Robert Romero argues that Chinese immigrants turned to Mexico as a new land of economic opportunity after the passage of the U.S. Chinese Exclusion Act of 1882. As a consequence of this legislation, Romero claims, Chinese immigrants journeyed to Mexico in order to gain illicit entry into the United States and in search of employment opportunities within Mexico’s developing economy. Romero details the development, after 1882, of the “Chinese transnational commercial orbit,” a network encompassing China, Latin America, Canada, and the Caribbean, shaped and traveled by entrepreneurial Chinese pursuing commercial opportunities in human smuggling, labor contracting, wholesale merchandising, and small-scale trade.
Romero’s study is based on a wide array of Mexican and U.S. archival sources. It draws from such quantitative and qualitative sources as oral histories, census records, consular reports, INS interviews, and legal documents. Two sources, used for the first time in this kind of study, provide a comprehensive sociological and historical window into the lives of Chinese immigrants in Mexico during these years: the Chinese Exclusion Act case files of the U.S. Immigration and Naturalization Service and the 1930 Mexican municipal census manuscripts. From these documents, Romero crafts a vividly personal and compelling story of individual lives caught in an extensive network of early transnationalism.
Robert Chao Romero is an assistant professor in the César E. Chávez Department of Chicana and Chicano Studies at the University of California, Los Angeles.
Bring Down the Little Birds: On Mothering, Art, Work, and Everything Else
Carmen Giménez Smith
How does a contemporary woman with a career as a poet, professor, and editor experience motherhood with one small child, another soon to be born, and her own mother suddenly diagnosed with a brain tumor and Alzheimer’s? The dichotomy between life as a mother and life as an artist and professional is a major theme in modern literature because often the two seem irreconcilable. In Bring Down the Little Birds, Carmen Giménez Smith faces this seeming irreconcilability head-on, offering a powerful and necessary lyric memoir to shed light on the difficulties—and joys—of being a mother juggling work, art, raising children, pregnancy, and being a daughter to an ailing mother, and, perhaps most important, offering a rigorous and intensely imaginative contemplation on the concept of motherhood as such.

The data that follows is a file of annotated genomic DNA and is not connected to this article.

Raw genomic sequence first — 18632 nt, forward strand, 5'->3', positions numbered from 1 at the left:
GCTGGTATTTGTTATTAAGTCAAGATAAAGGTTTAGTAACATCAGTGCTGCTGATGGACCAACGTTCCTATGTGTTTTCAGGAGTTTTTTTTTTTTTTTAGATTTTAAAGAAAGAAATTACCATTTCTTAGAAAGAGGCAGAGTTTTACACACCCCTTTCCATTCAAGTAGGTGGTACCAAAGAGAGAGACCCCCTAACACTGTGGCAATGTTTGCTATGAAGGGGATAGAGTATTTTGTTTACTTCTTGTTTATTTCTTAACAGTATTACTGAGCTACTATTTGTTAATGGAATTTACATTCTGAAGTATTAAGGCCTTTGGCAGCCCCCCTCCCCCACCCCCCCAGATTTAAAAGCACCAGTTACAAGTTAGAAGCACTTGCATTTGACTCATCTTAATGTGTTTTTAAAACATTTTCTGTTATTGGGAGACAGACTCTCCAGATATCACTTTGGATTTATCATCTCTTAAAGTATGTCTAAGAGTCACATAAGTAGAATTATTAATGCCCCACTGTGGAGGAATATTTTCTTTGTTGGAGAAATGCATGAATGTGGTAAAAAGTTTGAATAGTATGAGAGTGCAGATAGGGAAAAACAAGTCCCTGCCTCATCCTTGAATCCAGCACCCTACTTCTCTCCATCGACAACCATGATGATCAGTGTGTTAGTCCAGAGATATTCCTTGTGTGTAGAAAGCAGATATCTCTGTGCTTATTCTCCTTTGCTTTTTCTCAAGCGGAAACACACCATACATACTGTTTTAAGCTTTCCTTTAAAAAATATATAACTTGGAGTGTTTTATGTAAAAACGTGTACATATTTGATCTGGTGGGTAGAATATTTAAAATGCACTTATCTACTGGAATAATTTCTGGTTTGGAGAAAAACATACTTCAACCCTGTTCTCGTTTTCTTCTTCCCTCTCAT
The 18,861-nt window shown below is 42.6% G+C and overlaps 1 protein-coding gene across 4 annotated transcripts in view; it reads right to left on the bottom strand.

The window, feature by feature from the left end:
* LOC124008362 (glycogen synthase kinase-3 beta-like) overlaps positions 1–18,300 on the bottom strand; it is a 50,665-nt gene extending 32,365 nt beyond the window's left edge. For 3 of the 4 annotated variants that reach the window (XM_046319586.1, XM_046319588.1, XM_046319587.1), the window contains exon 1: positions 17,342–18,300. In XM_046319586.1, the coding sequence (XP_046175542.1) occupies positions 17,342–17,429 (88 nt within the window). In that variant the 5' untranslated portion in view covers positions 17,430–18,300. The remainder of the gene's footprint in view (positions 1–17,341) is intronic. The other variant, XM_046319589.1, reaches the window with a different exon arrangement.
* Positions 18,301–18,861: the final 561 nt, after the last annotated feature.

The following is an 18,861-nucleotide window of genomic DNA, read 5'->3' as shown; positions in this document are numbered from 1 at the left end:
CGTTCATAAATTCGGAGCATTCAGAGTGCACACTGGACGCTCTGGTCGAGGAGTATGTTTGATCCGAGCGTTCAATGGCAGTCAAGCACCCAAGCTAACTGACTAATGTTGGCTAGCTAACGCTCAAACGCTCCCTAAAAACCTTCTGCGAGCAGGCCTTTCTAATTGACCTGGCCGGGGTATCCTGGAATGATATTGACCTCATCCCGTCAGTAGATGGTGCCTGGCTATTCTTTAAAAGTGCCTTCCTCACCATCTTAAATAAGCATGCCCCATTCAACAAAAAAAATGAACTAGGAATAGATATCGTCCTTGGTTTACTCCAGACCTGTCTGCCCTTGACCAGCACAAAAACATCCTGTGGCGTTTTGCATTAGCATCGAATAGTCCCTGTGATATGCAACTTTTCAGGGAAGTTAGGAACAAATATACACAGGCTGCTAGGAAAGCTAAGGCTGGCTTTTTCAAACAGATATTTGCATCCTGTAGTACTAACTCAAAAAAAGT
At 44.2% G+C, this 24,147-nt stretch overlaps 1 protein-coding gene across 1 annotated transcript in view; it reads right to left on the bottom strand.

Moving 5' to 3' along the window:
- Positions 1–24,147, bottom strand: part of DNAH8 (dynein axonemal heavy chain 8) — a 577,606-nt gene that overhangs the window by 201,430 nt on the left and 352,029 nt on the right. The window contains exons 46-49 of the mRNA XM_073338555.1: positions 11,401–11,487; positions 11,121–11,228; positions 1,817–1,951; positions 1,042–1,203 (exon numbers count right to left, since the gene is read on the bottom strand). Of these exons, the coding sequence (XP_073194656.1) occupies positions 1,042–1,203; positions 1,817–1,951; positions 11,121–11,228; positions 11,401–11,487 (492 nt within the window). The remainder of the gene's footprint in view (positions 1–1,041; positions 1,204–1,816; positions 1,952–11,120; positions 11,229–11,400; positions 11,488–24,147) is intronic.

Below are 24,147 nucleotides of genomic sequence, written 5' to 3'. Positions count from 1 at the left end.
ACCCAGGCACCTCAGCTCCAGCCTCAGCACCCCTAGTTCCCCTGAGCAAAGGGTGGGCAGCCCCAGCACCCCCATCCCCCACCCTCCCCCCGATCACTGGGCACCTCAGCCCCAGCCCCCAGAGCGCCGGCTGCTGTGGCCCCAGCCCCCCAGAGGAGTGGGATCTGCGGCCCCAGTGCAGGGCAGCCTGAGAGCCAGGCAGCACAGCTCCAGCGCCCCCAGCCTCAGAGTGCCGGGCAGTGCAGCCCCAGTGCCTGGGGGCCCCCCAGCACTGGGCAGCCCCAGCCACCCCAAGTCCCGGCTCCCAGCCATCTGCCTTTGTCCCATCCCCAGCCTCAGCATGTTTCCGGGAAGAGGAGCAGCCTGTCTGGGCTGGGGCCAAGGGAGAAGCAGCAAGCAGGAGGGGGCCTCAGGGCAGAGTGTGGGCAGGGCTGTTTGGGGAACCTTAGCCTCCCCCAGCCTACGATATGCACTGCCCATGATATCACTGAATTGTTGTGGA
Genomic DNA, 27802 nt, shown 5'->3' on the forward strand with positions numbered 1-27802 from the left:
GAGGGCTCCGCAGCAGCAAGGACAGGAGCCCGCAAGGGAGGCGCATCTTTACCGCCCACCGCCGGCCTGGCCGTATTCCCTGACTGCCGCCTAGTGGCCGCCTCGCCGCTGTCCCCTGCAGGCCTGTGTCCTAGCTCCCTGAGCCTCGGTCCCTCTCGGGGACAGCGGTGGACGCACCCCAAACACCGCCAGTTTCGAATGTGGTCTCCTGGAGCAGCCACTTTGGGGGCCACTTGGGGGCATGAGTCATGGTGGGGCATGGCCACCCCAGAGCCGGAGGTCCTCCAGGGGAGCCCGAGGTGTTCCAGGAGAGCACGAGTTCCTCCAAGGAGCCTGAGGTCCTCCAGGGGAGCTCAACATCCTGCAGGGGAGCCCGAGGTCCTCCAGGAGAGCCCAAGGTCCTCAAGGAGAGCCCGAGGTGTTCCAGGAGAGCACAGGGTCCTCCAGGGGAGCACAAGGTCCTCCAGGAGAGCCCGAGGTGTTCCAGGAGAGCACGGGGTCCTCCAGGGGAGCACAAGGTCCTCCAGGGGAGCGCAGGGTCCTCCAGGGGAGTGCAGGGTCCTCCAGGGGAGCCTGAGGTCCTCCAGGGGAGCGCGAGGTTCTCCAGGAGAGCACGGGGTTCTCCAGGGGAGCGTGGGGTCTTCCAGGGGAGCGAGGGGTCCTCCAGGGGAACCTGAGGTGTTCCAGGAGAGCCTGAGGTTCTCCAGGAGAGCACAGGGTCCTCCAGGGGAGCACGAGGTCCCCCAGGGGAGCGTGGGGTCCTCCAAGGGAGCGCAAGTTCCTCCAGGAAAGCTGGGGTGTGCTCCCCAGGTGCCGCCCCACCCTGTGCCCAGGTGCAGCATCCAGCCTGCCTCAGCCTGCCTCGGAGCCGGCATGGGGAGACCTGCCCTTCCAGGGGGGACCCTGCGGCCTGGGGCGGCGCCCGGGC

Writing in fragmented yet coherent sections, the author shares with us her interior monologue, affording the reader a uniquely honest, insightful, and deeply personal glimpse into a woman’s first and second journeys into motherhood. Giménez Smith begins Bring Down the Little Birds by detailing the relationship with her own mother, from whom her own concept of motherhood originated, a conception the author continually reevaluates and questions over the course of the book.
Combining fragments of thought, daydreams, entries from notebooks both real and imaginary, and real-life experiences, Giménez Smith interrogates everything involved in becoming and being a mother for both the first and second time, from wondering what her children will one day know about her own “secret life” to meditations on the physical effects of pregnancy as well as the myths, the nostalgia, and the glorification of motherhood.
While Giménez Smith incorporates universal experiences of motherhood that other authors have detailed throughout literature, what separates her book from these many others is that her reflections are captured in a style that establishes an intimacy and immediacy between author and reader through which we come to know the secret life of a mother and are made to question our own conception of what motherhood really means.
Carmen Giménez Smith is an assistant professor in the English department at New Mexico State University, editor-in-chief of the literary journal Puerto del Sol, and publisher of Noemi Press.
So go out and buy a book made in Arizona.
Next week - a review of Tim Z. Hernandez's Breathing, In Dust, one of the best novels I've read this year, as well as an interview with Tim, who explains, " I wanted the reader to feel as if they were taking a tour through the valley and the town of Catela, guided by the narration of a young boy who has his thumb on the hard pulse."